|Written by Fred Young and Paul Race for Family Garden Trains|
Photos by Fred Young
O Gauge Outside: Fred Young's Ground-Level Arizona RailroadThis collection of photos and tips started as an answer to an e-mail from Paul Race, who feels that O Gauge Outsiders could benefit from more examples and resources. He has been publishing all of the information on O Gauge Outside railroads he can get his hands on.
For myself, I live in Tucson, Arizona and I have been operating the Copper Valley Railroad in my back yard since 2000. I had no resource material so what I know has been learned through trial and error. Up front let me tell you that outdoor O gauge is not only feasible but it has lots more possibilities than being confined to a table indoors. Still, I did have to make some adjustments.
Adapting Gargraves for Arizona SummersI use Gargraves Stainless steel track with plastic ties. At first I tried Gargraves with wooden ties, but you wouldn't believe what the bugs here can do to it overnight, even if it's treated. I replaced it with the track with black plastic (supposedly UV-resistant) ties. But the black plastic ties warp quickly under the bright summer Arizona sun, making the track go out of gauge, among other problems. I found that painting the ties with aluminum paint solved that problem; the aluminum paint reflected the sun and eliminated the warping.
I talked to Gargraves about the problem and they agreed to run some track with light gray ties to simulate concrete ties that are now used on some Eastern Railroads. I have had no warping problems with the gray tie track. The majority of my track is now the type with the gray ties although the silver-painted black ties are doing just as well.
I also found remote turnouts to be too temperamental. I have had no major problems since I installed manual turnouts throughout the railroad. Mike Church suggested a design for switch covers that has worked very well for me.
A Ground-Level Solution
Unlike the railroads built by the Blessings and the Canfields, my railroad is on the ground.
Here in Tucson I have the advantage of a gravel-covered back yard so the main ingredient for the roadbed was already in place. Other considerations include:
Some folks who know the kind of "flash flooding" we can get here wonder if flooding is a problem. The truth is that in periods of very heavy rain I HAVE seen the entire railroad under water for brief periods and it hasn't suffered any ill effects.
The only advantage that I can see in elevating the roadbed here in Arizona would be to bring it up closer to the operator and thus eliminate kneeling.
If I were to try this in the Midwest, though, I might consider at least a slight elevation above ground level to provide a firm roadbed and to stay out of the grass.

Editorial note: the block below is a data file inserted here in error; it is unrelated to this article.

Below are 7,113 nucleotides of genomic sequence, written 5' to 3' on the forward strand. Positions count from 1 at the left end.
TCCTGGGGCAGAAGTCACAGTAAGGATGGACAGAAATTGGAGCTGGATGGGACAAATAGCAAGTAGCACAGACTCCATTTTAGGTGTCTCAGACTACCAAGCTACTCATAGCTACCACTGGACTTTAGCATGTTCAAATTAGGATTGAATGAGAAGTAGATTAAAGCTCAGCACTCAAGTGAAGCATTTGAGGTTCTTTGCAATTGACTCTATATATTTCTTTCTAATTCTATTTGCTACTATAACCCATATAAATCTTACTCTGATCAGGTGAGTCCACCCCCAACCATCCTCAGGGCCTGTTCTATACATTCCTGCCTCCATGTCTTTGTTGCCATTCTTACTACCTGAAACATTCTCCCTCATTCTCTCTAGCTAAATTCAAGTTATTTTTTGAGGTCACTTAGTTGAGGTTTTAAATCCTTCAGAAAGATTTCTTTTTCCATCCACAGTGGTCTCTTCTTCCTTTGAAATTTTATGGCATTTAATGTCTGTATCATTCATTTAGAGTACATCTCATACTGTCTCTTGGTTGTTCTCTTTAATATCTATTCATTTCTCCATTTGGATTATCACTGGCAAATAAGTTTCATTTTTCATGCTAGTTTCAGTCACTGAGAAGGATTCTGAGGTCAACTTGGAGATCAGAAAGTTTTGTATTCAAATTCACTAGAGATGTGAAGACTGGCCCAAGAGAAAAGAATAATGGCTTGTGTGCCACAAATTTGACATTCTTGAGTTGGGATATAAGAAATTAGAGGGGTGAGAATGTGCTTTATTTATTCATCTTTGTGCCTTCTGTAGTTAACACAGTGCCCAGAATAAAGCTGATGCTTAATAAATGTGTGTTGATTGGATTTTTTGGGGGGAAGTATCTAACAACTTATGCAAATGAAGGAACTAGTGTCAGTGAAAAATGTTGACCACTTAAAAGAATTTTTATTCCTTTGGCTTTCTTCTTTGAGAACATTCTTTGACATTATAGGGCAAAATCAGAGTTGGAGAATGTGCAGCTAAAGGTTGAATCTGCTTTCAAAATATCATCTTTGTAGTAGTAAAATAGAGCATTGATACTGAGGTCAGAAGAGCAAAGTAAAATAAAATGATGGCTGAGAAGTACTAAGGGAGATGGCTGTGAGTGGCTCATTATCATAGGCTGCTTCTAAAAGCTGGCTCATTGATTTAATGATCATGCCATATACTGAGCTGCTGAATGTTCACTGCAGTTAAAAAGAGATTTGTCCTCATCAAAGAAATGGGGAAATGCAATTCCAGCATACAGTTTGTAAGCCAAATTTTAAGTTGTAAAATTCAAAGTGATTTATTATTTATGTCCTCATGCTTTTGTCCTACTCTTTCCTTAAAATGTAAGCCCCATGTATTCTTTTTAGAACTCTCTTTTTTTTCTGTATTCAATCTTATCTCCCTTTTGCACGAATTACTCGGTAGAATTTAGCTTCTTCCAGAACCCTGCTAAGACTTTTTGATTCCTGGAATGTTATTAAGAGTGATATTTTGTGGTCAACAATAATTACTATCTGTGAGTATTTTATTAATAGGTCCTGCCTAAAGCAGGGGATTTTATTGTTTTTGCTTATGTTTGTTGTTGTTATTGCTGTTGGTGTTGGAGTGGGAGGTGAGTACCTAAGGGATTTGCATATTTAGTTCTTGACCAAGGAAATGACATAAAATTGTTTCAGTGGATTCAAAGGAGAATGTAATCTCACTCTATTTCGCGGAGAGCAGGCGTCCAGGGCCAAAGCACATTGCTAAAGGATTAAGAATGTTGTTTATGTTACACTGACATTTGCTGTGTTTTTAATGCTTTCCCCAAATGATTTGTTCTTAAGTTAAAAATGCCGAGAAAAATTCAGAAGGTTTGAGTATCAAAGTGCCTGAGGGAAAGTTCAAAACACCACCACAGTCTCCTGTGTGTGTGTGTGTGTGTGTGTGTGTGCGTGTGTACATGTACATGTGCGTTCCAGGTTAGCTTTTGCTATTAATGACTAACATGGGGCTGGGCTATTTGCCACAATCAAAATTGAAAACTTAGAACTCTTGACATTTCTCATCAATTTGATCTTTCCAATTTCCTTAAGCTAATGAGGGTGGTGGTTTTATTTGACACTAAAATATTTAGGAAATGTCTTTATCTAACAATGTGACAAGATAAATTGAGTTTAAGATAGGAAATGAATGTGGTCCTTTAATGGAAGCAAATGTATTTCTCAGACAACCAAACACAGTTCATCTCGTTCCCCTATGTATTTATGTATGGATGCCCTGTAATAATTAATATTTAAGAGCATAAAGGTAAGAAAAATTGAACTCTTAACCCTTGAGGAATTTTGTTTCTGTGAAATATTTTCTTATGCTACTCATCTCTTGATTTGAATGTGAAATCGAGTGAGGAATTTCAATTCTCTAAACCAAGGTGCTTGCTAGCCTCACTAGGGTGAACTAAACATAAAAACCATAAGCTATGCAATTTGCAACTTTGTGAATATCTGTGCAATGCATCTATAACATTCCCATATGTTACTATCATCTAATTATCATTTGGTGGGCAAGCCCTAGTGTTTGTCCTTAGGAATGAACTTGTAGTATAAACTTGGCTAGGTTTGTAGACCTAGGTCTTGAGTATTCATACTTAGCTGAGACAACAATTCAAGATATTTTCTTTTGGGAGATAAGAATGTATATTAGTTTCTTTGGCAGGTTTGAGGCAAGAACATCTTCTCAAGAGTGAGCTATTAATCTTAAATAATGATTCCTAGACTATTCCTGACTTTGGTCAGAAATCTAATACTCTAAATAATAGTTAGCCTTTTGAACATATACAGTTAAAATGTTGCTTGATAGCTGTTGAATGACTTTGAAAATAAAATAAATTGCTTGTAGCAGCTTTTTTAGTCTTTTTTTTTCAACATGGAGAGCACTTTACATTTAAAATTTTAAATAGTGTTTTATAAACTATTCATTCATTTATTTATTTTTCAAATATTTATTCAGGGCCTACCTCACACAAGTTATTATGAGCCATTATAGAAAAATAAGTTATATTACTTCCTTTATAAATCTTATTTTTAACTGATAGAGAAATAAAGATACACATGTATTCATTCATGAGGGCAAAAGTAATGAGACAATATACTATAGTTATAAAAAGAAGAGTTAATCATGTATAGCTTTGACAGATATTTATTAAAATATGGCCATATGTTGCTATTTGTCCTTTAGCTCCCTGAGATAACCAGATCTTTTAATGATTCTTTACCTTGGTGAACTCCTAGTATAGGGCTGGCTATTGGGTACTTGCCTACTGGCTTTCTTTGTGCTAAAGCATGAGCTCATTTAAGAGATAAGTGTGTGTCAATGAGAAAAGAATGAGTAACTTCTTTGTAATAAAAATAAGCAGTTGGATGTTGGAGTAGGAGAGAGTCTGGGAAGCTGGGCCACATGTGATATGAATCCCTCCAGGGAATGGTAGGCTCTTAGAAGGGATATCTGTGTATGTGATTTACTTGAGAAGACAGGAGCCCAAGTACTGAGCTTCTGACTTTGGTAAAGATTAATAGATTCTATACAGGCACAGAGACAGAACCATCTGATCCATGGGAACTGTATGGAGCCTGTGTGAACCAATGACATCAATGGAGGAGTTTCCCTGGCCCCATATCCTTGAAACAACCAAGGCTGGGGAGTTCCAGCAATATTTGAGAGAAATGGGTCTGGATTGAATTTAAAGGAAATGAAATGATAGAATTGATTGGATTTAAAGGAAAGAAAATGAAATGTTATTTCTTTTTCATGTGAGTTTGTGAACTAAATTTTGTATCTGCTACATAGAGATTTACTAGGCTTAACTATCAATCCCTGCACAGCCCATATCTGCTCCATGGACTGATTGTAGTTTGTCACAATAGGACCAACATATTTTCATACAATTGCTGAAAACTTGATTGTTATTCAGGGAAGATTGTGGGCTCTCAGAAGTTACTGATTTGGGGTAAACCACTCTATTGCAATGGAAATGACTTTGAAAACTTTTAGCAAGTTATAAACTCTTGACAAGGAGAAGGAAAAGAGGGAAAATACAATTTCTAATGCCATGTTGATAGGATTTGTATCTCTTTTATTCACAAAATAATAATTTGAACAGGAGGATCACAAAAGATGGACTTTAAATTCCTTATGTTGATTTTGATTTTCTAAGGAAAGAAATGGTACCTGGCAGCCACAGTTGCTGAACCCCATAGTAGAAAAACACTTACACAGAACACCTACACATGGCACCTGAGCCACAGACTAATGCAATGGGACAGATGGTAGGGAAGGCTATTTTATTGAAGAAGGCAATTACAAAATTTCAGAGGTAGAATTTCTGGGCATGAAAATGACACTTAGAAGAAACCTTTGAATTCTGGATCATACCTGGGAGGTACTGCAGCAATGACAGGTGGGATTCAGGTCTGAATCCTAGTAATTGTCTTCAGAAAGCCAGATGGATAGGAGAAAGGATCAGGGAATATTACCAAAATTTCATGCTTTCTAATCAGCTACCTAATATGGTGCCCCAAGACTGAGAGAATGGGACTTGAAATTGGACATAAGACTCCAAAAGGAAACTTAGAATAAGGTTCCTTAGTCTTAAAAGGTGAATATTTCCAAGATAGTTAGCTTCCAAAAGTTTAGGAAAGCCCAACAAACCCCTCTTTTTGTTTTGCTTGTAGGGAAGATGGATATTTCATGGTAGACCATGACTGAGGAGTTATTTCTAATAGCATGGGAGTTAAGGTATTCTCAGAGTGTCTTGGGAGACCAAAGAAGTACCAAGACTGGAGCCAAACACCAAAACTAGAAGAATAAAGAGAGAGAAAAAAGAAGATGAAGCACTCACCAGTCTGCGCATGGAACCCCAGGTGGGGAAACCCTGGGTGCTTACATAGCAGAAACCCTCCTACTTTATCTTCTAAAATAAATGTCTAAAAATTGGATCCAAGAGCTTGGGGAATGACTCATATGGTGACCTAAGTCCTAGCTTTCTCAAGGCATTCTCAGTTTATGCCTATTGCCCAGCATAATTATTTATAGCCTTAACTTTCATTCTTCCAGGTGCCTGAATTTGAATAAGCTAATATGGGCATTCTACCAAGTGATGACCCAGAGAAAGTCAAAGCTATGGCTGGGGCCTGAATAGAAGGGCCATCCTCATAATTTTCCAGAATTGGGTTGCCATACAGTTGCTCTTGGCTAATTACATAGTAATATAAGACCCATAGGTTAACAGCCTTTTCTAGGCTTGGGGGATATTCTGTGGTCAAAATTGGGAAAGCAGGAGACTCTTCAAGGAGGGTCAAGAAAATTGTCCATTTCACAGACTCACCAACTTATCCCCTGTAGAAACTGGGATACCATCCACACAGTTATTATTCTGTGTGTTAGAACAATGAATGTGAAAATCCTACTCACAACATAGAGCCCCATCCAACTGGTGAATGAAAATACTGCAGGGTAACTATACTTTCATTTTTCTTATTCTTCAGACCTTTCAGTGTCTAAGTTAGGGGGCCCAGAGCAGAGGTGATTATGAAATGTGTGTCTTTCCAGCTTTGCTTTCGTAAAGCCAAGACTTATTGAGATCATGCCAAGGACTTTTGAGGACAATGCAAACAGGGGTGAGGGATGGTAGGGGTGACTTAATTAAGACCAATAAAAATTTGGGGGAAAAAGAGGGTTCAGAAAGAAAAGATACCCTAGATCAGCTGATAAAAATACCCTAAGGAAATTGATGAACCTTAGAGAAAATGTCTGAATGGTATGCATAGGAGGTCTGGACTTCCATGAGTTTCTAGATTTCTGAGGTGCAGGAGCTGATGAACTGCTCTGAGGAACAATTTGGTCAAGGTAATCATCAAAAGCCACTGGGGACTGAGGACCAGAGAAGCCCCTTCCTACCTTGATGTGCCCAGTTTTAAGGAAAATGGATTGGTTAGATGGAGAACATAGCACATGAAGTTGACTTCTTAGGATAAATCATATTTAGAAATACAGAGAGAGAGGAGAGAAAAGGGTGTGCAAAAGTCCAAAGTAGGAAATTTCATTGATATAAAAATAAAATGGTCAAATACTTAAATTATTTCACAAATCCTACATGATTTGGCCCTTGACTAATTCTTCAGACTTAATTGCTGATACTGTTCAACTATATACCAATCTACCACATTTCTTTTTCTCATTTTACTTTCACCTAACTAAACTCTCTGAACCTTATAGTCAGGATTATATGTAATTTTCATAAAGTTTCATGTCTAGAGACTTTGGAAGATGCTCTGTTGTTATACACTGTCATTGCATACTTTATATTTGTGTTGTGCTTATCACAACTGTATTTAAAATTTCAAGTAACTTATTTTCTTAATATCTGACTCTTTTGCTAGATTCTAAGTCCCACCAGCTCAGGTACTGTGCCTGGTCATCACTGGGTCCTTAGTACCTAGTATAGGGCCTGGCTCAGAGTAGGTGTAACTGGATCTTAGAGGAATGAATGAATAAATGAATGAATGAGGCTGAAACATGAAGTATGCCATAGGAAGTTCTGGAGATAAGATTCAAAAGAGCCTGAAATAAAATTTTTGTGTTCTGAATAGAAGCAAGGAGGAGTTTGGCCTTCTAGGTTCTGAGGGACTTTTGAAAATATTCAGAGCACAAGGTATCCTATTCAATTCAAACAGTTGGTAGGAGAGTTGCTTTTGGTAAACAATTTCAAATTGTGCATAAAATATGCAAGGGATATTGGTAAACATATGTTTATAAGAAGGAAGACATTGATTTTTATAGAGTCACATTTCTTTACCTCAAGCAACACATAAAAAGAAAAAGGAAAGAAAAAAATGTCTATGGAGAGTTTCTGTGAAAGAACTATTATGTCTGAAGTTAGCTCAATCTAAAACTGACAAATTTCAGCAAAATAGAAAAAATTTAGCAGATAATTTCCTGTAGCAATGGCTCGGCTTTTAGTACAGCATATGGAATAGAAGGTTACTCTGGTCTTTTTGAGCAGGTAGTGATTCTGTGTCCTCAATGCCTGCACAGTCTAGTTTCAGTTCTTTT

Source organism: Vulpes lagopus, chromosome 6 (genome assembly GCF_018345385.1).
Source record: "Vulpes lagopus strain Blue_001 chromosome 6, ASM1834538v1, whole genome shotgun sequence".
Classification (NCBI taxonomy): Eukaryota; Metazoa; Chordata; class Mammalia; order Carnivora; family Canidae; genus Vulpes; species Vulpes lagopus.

A Right-Of-Way That's Cast In Concrete
When properly installed, this concrete base holds the ties and eliminates any possibility of them warping, even in the hottest sun.
Note from Editor: This approach needs modification if you live where frost heave is an issue. There are a number of ways you can probably adapt it, though. You could adapt by digging a trench under the railroad, using rebar or some such for strength, and pouring concrete. You'd put the Vinylbed on top of that, then follow the rest of Fred's directions as written. On the other hand, in places where frost heave is an issue, painting the plastic ties a lighter color might give all the protection against warping in the sun that they need, so you might get by with something less dramatic. Whatever you do, though, I would recommend an installation (such as concrete or pressure-treated wood) that keeps different sections of the track from rising or falling in relation to the rest of the track (even if the WHOLE roadbed rises and falls with the frost - that's OK). Also a roadbed (such as concrete or pressure-treated wood) that blocks weed is very helpful. - Paul
Wiring an Outdoor LayoutI have buried a power cable under or along side my entire track. I needed a twin cable that would stand up outdoors and I found that the cable used for outdoor low voltage lighting met my needs very well. I have connected power to my track every ten feet over the entire layout to insure both adequate power and adequate TMCC signal for the locomotives. It is imperative to have every connection the same polarity, and the low voltage wire makes it easy to accomplish this since one of the wire covers is smooth and the other one is ribbed. In my layout ribbed is hot or middle rail and smooth is ground or outside rails.
Adapting Railroad Cars for Arizona SummersThe tank cars and hopper cars that I leave outdoors on sidings are painted silver to prevent warping or deterioration. Other cars, such as grain cars get silver roofs. In Arizona, if you are don't want a silver roof on the car then get it into the shade when you are done running.
Adapting Plastic Buildings for Arizona SummersBy the same token plastic buildings with white or silver roofs hold up very well in the sun. Wooden buildings don't work.
I paint the walls with spray paint purchased at the hardware store or Wal-Mart or Lowe's or Home Depot. In other words, almost any paint will do for the WALLS. I found the secret to preserving plastic buildings is the use either white or aluminum paint on the ROOF. The bright roof reflects the sunlight and prevents warping or deterioration.
Adapting TMCC for Use OutsideBefore I took my trains outside, I asked Lionel if I would be able to use their TrainMaster Command Control system outside. They said no. That was all the challenge I needed. Today I operate the whole railroad (except for the turnouts) with TMCC. It is not only possible but it certainly isn't any more complicated than an indoor layout and it is much more realistic.
Again, I start with vinyl bed between the track and the roadbed to insulate the track from the ground for better TMCC signal strength. When using track with plastic ties, one needs to solder a jumper wire between the two outside rails at regular intervals to assure that the TMCC signal is being "broadcast" from both of the outside rails.
All of the power sources and the TMCC controller are located in my shop adjacent to the railroad. The CAB-1 will address the controller in the shop at a distance of 75 feet with no problem.
I do not presently use TMCC for turnout control. In my original construction I used TMCC for all of the turnouts and it worked marginally O.K. for the first season. If a little dirt gets into the turnout mechanism, it causes derailments because the switch hasn't locked properly and the operator doesn't know it because they aren't there to observe the switch. Switch motors do not survive the outdoors well. Many turnouts are constructed of some type of plastic to represent realism but anything other than silver colored objects soon warp in the sun.